Wonders of fire

Published On: February 11, 2017 12:15 AM NPT By: Usha Pokharel

Every winter when the temperature starts to dip, I start thinking of fireplaces. Reading books by the fireplaces is an amazing experience
Fire in itself is very interesting thing and has been around for a long time. It’s just the matter of memories associated with it.  My earliest memory of fireplace is in Kopundole when my father bought a house for us during the fifties.  I remember moving in the house to find that the previous owners had planted potatoes and had taken all the big potatoes with them, but had left the small ones in the land in front of the house. So we built a fire and roasted the small potatoes. I still remember the wonderful taste. The other major memory from my past is from Assam, Banares, Nepal and the US.  Fires have fascinated me since I was a child.  As a child in Assam, fireplace (aghena) was one that was in the corner of the kitchen away from the main cooking area with an iron vessel, full of milk constantly boiling, from morning till night.  

We sat around and talked about different things and of course learned to light a fire in the ‘aghena’.  I remember my maternal grandfather cautioning us not to play with the fire. We looked forward sitting by the fire listening to the unique political stories from during the British Raj our grandfather told us.  With these were the formal cooking wood stoves (chulo) that had two openings for cooking meals. Unfortunately children were not allowed to touch the main chulo in the upper part of the kitchen.  Still those were amazing days!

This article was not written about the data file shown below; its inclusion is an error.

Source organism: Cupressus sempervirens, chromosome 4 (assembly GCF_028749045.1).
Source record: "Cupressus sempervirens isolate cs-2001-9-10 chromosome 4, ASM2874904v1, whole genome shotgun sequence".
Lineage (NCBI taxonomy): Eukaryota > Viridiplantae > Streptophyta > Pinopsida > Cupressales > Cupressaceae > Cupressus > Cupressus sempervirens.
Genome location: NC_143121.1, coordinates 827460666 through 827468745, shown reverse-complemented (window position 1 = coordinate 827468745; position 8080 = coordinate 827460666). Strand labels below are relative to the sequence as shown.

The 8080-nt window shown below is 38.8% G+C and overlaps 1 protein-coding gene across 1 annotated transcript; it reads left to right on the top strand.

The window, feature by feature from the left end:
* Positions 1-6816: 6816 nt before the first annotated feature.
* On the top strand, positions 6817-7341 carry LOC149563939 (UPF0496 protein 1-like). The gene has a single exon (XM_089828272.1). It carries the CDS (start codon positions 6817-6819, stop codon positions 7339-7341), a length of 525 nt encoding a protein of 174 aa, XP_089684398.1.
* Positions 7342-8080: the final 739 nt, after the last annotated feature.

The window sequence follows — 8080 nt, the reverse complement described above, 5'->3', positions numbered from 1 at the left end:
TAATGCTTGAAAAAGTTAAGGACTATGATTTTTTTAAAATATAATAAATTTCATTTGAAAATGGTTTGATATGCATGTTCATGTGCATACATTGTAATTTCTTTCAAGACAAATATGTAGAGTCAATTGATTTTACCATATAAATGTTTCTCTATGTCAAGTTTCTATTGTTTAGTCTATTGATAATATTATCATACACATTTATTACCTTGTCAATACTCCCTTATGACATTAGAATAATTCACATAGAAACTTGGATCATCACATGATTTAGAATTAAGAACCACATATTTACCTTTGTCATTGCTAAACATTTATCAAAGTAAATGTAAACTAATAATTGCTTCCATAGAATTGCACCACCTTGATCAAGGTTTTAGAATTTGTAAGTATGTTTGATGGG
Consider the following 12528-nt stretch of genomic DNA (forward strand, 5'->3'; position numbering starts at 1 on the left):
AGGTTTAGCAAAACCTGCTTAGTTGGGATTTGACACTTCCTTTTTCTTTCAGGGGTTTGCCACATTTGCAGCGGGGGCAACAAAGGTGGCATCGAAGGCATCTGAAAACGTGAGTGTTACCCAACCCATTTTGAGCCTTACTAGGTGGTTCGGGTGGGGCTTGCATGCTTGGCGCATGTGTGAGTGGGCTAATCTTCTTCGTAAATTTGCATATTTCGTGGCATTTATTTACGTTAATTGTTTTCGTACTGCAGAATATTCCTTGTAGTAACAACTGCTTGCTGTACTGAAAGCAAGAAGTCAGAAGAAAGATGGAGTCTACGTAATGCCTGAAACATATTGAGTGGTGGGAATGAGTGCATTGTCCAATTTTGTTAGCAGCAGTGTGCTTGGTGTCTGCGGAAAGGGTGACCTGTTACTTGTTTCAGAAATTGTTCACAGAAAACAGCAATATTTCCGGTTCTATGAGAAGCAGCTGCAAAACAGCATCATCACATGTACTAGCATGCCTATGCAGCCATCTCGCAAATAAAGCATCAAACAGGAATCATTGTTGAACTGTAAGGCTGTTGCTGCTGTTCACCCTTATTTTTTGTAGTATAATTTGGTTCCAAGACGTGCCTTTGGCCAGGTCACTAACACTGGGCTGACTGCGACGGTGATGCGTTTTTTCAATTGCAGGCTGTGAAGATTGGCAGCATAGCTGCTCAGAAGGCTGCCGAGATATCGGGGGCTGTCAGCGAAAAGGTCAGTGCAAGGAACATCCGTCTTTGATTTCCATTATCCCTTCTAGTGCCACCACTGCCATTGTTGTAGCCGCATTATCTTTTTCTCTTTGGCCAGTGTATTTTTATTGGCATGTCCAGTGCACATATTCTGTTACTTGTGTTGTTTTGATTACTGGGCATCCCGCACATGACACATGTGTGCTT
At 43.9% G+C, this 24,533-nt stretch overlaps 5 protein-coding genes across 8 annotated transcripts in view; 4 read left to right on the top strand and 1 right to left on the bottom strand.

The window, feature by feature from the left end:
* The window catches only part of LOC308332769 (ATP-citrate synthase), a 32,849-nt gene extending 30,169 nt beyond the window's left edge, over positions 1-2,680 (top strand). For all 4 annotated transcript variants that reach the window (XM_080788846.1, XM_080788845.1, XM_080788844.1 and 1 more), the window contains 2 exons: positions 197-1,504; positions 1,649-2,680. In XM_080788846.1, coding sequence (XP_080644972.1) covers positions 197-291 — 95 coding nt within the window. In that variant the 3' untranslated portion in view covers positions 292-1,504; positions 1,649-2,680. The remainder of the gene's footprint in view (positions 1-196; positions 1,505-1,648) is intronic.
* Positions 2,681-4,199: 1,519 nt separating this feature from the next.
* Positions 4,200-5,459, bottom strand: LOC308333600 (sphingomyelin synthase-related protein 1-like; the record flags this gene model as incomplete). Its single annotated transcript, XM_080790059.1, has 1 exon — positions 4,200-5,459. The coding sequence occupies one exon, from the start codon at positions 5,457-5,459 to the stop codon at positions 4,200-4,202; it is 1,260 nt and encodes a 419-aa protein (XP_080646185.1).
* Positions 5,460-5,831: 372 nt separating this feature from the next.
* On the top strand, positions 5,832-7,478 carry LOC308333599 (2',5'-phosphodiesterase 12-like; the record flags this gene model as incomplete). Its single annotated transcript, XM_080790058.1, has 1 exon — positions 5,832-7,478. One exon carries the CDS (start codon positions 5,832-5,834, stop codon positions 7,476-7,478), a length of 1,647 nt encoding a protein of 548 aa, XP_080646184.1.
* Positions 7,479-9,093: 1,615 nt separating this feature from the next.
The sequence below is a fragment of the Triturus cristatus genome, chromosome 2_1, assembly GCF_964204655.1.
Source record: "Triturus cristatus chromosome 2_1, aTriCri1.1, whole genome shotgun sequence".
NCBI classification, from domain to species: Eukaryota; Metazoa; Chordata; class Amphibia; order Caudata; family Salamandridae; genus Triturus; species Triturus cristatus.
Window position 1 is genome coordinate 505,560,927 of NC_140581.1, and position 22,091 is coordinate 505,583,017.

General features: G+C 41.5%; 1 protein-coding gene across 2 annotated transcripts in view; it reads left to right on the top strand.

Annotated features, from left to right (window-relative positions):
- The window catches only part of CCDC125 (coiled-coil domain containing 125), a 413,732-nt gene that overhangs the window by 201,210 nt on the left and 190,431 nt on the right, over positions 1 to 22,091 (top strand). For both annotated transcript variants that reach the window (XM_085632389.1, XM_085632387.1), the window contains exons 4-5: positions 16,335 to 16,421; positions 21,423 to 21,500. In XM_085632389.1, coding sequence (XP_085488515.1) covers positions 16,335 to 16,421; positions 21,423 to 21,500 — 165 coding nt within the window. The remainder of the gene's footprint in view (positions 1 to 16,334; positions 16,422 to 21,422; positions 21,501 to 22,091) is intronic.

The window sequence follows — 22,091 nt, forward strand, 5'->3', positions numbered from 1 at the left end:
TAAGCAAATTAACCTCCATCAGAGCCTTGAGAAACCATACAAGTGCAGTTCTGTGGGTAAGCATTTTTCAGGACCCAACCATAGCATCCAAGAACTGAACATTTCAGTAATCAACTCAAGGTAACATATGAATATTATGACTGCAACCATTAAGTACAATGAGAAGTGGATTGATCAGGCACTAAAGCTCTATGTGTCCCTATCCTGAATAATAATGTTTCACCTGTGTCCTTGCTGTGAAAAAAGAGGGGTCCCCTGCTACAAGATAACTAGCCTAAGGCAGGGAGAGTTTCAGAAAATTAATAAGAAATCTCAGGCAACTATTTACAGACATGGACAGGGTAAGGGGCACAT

The other chulo that I remember very well is the coal stoves used for cooking in Kolkata during the sixties.  They were odd shaped, a modification of the iron bucket.  Now this was something new for me.  I had never seen fire in a bucket. My main point of curiosity was how the fire was created from everything that was cold.  Regardless of whether it was coal or wood it caught on fire with the help of paper and the magic flaring matchstick.  My knowledge of cooking was further enhanced while living in Banares. 

One summer evening I was standing on the verandah in our old house looking towards the empty land in front of our house.  I saw a person crouching on the ground, doing something.  I looked closely and figured out that he was about to make dinner.  His kitchen consisted of a small aluminum thaali, a glass and one knife. Next, he pulled out some cow dung cakes.   I had no idea what he would do next.  I watched as he poured some flour on his thaali, added some water and mixed it to make some small balls. 

Soon enough he had a small amount of satu on the thaali, garnished it with cut onion and some green chilies and salt. He stuffed this satu in each of the small balls of flour and rolled them back into balls again ready to cook. He positioned a few cow-dung cakes and placed the dough balls in such a way that the fire would cook it.  He lit the fire and waited for the cake to completely burn out. He then pulled out the roasted semi charred dough balls and started eating them with much relish.  I was amazed. Later I found out these dough balls were called litti and the method of cooking it is called bhasana. This was also a poor man’s means of cooking dinner. Amazing, isn’t it?